There's increasing discussion and controversy over urban "infill" in Portland: the construction of usually block-like apartment complexes in residential neighborhoods, sometimes replacing existing houses, which are torn down. This often displaces existing renters, increases neighborhood parking problems, and doesn't necessarily solve Portland's housing problems (certainly not for houseless people...).
The local press has been increasingly looking at this issue:
Frann Michel hosts this episode, with music from The Clash, and discussions of military violence, economic stagnation, racism and classism in housing, and the struggle for the rights of the incarcerated.
Joe Clement talks with Karen Gibson of PSU's Urban Studies program about the history of housing discrimination against African-Americans in Portland; they touch on segregation, ghettoization, disinvestment, gentrification, redlining, and community formation. 11:26 minutes (5.23 MB)
Laurie Mercier talks with Eric de Place about proposed oil processing facilities in the Port of Vancouver (the largest ever in the PNW). The Tesaro terminals would bring in as much as half a million barrels of oil a day from the Alberta Tar Sands and other sites in North America. Eric reviews the recent history of both built and proposed oil infrastructure in Washington and Oregon. Eric explains how oil trains and infrastructure not only contribute to global ecological and economic volatility, but also how local ecologies and economies are systematically damaged by them, and how local communities are organizing against them. 13:05 minutes (11.98 MB)
Joe Clement talks with Hart Noecker and Nick Caleb about gentrification in Portland and a Pedalpalooza ride* they're organizing to raise awareness and stimulate action around it. Hart and Nick discuss how they came to Portland, how they've seen it change, why they and others refer to this change as "gentrification", and why this is such a pressing issue. The promised online portion starts right after a 10 second musical clip at the end. In it they dive into a more open conversation about density, green capitalism and how the market distorts and undermines the aims of development, organizing working and poor communities to take, and more.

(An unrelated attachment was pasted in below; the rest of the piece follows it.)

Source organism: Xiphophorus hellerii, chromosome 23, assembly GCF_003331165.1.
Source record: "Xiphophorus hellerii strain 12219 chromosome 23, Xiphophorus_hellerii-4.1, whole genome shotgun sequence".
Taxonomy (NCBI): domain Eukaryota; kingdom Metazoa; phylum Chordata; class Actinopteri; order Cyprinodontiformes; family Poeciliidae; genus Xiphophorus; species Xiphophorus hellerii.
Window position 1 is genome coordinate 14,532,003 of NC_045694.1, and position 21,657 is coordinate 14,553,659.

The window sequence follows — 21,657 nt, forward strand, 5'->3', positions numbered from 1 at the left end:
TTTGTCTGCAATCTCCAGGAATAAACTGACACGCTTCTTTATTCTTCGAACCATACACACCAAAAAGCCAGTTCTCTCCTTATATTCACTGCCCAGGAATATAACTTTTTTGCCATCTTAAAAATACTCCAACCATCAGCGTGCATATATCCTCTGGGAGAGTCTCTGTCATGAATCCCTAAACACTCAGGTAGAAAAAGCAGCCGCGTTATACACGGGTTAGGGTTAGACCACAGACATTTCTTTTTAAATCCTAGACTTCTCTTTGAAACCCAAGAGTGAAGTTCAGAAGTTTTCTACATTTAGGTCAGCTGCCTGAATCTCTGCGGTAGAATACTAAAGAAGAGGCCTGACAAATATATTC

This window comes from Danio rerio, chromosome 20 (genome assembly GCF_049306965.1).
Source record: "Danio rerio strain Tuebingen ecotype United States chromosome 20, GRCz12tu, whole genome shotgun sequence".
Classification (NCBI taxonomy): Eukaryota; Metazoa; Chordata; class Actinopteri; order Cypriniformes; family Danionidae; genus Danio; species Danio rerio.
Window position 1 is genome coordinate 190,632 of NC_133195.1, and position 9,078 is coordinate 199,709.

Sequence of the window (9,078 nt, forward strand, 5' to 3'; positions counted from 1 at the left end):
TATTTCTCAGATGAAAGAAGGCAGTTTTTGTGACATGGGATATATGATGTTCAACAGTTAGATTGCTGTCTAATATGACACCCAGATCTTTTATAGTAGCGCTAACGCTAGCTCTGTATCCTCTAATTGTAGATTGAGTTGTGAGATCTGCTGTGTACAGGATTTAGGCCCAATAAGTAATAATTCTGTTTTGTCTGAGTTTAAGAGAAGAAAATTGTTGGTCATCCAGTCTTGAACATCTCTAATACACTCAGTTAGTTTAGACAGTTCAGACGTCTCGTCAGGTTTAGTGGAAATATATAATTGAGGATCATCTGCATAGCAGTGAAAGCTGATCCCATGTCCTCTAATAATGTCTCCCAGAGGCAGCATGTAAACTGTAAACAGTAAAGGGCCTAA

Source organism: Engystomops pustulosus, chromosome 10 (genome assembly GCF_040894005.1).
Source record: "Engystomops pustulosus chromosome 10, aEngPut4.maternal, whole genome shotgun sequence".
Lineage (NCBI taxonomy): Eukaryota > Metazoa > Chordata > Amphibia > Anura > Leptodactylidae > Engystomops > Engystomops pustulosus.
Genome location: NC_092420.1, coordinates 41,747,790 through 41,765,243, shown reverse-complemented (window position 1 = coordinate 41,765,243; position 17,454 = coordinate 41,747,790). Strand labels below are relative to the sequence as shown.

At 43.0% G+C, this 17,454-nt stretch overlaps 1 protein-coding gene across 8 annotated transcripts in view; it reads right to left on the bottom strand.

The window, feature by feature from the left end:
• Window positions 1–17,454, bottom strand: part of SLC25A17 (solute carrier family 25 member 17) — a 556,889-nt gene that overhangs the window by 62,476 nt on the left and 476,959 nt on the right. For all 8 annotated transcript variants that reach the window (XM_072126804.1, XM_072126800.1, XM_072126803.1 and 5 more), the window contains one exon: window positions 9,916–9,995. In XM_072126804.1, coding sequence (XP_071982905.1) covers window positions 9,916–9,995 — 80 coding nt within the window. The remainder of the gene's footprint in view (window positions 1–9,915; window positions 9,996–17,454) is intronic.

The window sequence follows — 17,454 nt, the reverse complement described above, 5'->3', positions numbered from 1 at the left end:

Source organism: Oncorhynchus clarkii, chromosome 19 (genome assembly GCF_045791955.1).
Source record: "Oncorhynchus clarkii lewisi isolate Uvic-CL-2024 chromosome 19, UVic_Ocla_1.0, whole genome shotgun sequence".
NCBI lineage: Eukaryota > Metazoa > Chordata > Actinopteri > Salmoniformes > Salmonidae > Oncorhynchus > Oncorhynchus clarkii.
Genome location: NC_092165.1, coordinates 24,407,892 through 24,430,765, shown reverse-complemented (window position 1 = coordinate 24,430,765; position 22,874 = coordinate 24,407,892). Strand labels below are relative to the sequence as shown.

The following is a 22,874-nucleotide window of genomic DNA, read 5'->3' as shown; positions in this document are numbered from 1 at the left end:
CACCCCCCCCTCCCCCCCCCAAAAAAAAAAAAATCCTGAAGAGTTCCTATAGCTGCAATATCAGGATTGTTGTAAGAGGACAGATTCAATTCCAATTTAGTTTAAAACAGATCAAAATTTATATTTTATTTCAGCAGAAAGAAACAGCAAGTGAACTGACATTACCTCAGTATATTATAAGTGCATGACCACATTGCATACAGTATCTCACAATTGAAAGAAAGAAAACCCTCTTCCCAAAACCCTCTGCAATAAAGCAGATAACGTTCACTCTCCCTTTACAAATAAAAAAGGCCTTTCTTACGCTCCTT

31:14 minutes (28.59 MB)
On Thursday, the Seattle City Council moved forward with a proposal to increase the city's minimum wage to $15 per hour. However, the proposal is not that simple and hasn't pleased all proponents of a wage increase. KBOO's Sam Bouman spoke with Nicholas Caleb, a Concordia University professor and former candidate for Portland City Council in last week's primary election about the ins and outs of Seattle's proposal and continuing efforts to raise the minimum wage in Oregon. 6:57 minutes (6.37 MB)